- 0Mar 1 by K+MgSO4Ahh my first day of clinical placement as a 17 year old. Walk onto the ward discover that my preceptor is sick and I have been allocated to nurse X. The ward manger apolgises to me. I have no idea why..........cue handover full of accromyms that I don't understand. Nurse x and I head off the the end of the ward, she sighs and tells me she doesn't work with students. She then proceeds to tell me that the first task she has is to get a body prepared for the mourge. I think, ok I can hadle this, I grew up in rural Ireland, death is not new to me. She and a HCA go into the room with me following. Pt is obviuosly dead. However he is still upright in bed, air matress on and oxygen still running.
What I proceeded to witness was one of the most horrifying sceens I have ever seen. The nurse and HCA flattened the bed and then "straightened" this pt. Basically they both leaned on a shoulder and pushed him down untill he was horizontal. I was standing in the corner unable to move. If I could I think I would of quit that day. However I couldn't move and swore that I would ever leave a dead pt like that to have anyone else witness what I saw that day nor for any pt have to think that is whag happens to their body after they die.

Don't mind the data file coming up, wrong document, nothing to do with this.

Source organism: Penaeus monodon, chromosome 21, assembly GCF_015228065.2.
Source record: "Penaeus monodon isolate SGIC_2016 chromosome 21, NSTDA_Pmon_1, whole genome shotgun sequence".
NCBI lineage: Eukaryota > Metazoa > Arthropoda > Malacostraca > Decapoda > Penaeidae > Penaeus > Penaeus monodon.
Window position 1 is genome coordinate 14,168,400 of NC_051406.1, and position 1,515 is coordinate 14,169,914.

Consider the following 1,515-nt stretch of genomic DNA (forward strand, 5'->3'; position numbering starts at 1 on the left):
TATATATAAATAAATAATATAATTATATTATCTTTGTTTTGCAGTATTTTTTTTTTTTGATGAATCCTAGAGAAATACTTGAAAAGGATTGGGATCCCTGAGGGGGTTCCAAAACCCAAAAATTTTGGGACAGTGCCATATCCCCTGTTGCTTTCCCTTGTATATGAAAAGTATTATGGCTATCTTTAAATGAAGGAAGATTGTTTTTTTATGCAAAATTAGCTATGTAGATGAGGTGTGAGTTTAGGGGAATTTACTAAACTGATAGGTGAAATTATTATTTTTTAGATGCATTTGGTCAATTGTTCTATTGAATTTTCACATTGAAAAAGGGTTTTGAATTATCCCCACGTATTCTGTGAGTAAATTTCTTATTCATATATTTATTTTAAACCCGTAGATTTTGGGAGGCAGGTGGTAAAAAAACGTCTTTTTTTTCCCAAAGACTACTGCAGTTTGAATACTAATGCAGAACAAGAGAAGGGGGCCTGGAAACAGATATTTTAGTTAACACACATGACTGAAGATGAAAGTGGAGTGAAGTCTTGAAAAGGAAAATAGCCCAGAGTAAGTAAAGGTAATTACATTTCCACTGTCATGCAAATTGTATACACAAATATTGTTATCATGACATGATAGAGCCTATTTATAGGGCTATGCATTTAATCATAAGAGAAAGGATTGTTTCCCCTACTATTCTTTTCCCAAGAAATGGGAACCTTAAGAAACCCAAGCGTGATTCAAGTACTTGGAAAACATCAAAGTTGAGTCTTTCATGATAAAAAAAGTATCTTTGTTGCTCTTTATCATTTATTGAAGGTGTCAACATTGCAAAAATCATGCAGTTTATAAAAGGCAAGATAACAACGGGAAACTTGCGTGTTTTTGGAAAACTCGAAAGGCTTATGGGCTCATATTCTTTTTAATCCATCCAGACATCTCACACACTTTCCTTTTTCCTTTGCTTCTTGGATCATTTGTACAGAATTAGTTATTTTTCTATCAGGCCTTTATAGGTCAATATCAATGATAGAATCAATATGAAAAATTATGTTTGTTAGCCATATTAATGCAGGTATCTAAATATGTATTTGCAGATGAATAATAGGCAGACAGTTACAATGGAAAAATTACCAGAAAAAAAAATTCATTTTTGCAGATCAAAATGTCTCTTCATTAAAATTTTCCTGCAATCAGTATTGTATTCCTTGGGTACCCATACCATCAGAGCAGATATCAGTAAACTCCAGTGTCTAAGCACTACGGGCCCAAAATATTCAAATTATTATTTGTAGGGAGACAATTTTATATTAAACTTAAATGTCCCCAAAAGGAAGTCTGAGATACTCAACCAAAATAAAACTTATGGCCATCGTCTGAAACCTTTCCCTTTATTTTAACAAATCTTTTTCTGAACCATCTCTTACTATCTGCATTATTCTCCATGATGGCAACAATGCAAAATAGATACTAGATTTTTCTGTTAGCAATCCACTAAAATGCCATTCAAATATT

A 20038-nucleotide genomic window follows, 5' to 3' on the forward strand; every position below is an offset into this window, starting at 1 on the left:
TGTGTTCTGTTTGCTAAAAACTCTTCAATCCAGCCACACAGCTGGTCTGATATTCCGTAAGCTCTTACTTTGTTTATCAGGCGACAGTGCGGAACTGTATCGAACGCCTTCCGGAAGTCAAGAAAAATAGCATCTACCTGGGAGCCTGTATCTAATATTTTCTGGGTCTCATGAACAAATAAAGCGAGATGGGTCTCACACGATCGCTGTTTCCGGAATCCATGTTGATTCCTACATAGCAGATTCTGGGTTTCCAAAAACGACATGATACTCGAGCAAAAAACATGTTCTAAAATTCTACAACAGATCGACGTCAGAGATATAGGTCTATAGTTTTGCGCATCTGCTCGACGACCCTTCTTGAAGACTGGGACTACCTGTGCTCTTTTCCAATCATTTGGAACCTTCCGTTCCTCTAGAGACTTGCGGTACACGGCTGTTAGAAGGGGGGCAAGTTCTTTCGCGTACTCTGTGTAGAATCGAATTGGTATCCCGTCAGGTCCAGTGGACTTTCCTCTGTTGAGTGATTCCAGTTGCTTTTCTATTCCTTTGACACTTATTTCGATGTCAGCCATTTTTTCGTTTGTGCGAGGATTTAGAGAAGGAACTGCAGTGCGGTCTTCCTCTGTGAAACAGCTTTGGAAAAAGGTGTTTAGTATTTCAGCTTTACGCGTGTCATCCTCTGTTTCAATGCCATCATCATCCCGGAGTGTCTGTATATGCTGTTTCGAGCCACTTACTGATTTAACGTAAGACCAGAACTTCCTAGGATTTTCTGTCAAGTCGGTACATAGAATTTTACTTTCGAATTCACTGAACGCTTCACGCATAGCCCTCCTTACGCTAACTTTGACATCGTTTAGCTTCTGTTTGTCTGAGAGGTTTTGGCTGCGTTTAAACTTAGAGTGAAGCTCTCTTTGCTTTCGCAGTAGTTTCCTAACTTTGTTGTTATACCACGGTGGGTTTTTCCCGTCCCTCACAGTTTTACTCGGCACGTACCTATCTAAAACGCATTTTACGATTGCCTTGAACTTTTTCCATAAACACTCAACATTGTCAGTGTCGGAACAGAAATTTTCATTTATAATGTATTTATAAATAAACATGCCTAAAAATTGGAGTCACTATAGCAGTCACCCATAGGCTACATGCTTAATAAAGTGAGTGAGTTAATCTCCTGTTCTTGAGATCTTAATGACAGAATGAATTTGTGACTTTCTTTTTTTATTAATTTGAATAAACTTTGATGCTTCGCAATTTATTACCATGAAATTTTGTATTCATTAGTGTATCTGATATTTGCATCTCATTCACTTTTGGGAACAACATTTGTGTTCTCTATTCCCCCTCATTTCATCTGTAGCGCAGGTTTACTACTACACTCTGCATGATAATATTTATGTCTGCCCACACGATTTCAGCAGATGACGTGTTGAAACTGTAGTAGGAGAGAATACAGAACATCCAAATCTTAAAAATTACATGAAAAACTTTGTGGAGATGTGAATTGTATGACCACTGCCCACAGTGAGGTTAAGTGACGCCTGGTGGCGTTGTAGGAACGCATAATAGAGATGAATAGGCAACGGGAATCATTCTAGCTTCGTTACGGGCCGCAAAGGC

12 years later (4+8) my staff think I am insane as the first thing I do if they have had a pt die is check that they are flat in the bed.
- 2Mar 1 by mindlorUsually when a pt dies, and I have a lot of them I am happy!!! HAPPY HAPPY because typically they were suffering big time. I am thrilled that they are free now and no longer shackled to a negative quality of life existence. Keeping people alive who have a tiny chance of having any quality of life is not going to be sustainable in the near future....
Change is coming